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I’m in Israel in the IDF and Hannukah this year looks a lot like the first Hanukkah



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Hanukkah is upon us, and it’s usually a time for celebrating miracles and triumph.

And yet all I can seem to do right now is think of Abigail, a 4-year-old girl, finally released from Hamas after 50 days of captivity, yet who returned home an orphan. Hamas slaughtered both her mother and father in their barbaric attack on October 7.

I think of Liran, a young man whose twin brothers are also still held captive. Many hostages have been freed, yet Liran and his family anxiously await a reunion with his brothers. 

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The words of Liroa echo in my mind, as she pleads for the release of her daughter Noa so that perhaps she can see her just once more at home in Israel. You see, Liroa has brain cancer, and is unsure how many days she has left. 

This list of tragedies goes on and on. But Israel exists today as a result of miracles amidst tragedy. 

As a Jew, I can tell you we’re anxious for another miracle.

During this year’s festival of Hanukkah, the people of Israel find themselves in yet another familiar situation, facing the ongoing threat of extinction. This time, from Hamas. While Hanukkah is a time to celebrate the miraculous victory of the Maccabees over oppressive forces, today in Israel we yearn for another victory to ensure our safety and security in the face of a relentless adversary.

The story of this holiday reminds us of the resilience of the Jewish people in the face of adversity. It is a tale of hope and determination, where a small group of Maccabees stood up against the mighty Seleucid Empire, ultimately reclaiming the Holy Temple in Jerusalem. The miracle oil that burned for eight days is a symbol of faith and the ability to overcome seemingly insurmountable odds.

As Jews, we certainly believe in miracles, and that God always makes a way in the wilderness. Yet while we believe in miracles, we don’t rely on them. We realize we have a duty to help our fellow man, and that God has equipped us for action. We pray as if it all depends on God, but we work as if it all depends on us. 

Today, Israel’s fight against Hamas embodies this same spirit of resilience and determination. The people of Israel continue to demonstrate their unwavering commitment to their homeland, just as we did centuries ago. They endure the constant threat of rocket attacks from Gaza, which disrupt daily life, inflict fear, and have tragic consequences.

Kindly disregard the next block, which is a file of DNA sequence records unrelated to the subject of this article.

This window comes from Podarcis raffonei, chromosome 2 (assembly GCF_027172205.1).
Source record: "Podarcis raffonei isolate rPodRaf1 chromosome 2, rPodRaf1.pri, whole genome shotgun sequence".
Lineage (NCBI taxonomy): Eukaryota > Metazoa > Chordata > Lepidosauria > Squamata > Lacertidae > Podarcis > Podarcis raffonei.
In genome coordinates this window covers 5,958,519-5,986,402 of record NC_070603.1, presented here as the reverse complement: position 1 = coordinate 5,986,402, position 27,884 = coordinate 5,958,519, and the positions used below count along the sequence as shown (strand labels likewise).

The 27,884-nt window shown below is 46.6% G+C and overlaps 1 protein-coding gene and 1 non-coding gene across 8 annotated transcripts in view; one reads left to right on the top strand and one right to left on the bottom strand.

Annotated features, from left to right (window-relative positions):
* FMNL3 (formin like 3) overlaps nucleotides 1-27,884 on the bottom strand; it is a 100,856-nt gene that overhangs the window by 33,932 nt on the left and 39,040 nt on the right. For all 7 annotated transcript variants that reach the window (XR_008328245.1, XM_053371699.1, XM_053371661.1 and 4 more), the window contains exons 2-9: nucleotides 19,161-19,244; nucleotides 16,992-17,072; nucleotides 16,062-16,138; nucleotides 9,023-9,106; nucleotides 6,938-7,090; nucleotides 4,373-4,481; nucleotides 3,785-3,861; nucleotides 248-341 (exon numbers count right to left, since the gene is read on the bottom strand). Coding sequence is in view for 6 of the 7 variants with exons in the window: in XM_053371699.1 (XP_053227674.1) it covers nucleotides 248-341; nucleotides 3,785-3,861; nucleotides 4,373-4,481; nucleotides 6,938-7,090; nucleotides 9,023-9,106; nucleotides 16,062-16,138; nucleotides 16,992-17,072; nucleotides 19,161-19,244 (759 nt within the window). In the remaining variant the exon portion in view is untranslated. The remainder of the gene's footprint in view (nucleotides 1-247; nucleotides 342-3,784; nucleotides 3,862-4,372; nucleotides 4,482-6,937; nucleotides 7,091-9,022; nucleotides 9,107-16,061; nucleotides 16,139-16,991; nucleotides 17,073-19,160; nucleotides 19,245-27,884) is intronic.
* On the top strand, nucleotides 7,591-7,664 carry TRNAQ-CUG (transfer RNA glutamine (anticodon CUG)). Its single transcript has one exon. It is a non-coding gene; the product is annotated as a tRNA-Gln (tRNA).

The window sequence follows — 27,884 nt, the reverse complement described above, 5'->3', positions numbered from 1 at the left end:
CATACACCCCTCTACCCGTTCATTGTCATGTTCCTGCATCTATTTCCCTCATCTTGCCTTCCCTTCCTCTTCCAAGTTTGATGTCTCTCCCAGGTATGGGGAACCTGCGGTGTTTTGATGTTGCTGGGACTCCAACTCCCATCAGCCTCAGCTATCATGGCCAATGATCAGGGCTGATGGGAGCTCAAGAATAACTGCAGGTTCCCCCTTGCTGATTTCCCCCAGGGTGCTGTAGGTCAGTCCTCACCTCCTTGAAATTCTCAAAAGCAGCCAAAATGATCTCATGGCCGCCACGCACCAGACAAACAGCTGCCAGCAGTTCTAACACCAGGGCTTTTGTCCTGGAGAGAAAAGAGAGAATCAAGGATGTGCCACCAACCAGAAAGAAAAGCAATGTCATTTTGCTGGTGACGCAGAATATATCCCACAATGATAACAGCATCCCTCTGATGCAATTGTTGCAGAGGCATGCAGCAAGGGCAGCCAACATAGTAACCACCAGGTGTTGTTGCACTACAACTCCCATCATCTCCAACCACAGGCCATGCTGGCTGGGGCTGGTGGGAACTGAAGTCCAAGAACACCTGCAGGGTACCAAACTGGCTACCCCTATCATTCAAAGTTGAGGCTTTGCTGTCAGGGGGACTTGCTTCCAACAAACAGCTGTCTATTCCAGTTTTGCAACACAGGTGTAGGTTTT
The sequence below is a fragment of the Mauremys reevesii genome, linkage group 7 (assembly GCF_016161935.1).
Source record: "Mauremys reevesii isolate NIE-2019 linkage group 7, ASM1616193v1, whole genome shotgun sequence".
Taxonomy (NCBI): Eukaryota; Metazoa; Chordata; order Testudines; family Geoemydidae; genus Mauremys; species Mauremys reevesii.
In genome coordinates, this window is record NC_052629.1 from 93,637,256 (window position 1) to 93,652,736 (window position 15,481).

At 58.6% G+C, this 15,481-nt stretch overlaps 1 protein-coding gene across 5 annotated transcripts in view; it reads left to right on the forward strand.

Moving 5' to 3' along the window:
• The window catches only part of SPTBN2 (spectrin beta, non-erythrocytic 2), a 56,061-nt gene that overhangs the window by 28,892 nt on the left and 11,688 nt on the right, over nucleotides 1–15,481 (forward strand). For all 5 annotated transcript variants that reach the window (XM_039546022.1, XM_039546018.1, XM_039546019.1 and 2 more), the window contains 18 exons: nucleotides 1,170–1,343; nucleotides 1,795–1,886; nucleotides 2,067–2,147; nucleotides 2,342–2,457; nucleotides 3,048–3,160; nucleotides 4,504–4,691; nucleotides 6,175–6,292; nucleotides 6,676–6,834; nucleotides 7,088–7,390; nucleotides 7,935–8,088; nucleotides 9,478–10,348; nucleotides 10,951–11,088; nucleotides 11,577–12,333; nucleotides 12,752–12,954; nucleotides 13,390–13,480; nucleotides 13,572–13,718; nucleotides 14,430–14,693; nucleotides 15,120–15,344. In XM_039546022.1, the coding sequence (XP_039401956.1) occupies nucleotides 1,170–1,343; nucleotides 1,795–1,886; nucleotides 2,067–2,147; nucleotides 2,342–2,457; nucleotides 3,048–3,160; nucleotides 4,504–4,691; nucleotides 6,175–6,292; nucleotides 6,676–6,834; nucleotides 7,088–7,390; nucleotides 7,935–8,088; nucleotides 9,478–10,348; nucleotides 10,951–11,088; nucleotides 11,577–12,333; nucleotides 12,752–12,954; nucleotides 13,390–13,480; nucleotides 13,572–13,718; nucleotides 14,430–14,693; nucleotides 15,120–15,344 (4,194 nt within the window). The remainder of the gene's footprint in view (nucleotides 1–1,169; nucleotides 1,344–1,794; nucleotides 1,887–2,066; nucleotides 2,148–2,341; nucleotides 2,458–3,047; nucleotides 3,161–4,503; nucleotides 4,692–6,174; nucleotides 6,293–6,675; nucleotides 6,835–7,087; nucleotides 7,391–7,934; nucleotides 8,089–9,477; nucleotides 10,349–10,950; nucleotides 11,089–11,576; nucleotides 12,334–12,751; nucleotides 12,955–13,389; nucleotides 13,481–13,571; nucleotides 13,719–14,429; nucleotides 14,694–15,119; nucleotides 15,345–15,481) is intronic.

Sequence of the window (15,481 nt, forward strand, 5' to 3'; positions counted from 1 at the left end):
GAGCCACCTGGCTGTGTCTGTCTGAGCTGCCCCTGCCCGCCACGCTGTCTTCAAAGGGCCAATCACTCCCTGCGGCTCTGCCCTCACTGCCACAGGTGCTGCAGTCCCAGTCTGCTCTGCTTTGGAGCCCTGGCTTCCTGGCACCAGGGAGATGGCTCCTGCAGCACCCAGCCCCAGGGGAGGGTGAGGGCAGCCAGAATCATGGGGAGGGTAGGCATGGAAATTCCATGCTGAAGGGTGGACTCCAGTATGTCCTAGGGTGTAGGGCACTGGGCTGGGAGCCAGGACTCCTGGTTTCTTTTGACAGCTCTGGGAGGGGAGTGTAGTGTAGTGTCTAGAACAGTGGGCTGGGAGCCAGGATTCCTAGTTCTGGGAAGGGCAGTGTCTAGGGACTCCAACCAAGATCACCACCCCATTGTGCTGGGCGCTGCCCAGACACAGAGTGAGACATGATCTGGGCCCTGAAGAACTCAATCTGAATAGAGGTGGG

As we long for peace with every passing year, I think of the innocent civilians who always endure the violence and pay the price for our sovereignty. I think of the small business owners and shopkeepers who line the streets of Jerusalem or the shores of Galilee and depend on the tourism of those making a pilgrimage here to sustain their livelihood. They yearn for more peaceful times. They want to provide for their families and gather around the dinner table in peace. It’s not too much to ask. 

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Israel’s perpetual quest for peace should not be overlooked. Don’t grow numb to the news you read out of the Holy Land on a daily basis. Conflict and turmoil must not be an acceptable norm. Israelis are desperate for a resolution to the conflict, one that guarantees their security while allowing Palestinians to live in dignity and freedom. 

Make no mistake, the parallels between Hanukkah and the ongoing struggle for a just and lasting peace in the Middle East are evident – both require determination, faith, and hope for a brighter future. In the face of the ongoing threat from Hamas, Israel’s present situation is a modern-day Hanukkah miracle in the making. 

As we celebrate this holiday, remember those of us in Israel longing for a lasting peace in the Middle East. Remember the Jewish people threatened in your own neighborhood or on your own campus too. Commit to being a part of the solution today, instead of adding to the tension and vitriol. 

When others attack us, you can defend us. When others scream at us, you can pray for us. When others boycott us, you can support us

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I’m urging my friends in America – of any faith or none – to remember us at this time of year. Remember our history. Remember our suffering. Remember our desire for peace.

Perhaps in doing so you’ll become a small part of the miracle we await. Peace in Israel may take a miracle, but there is plenty we can all do in the meantime.



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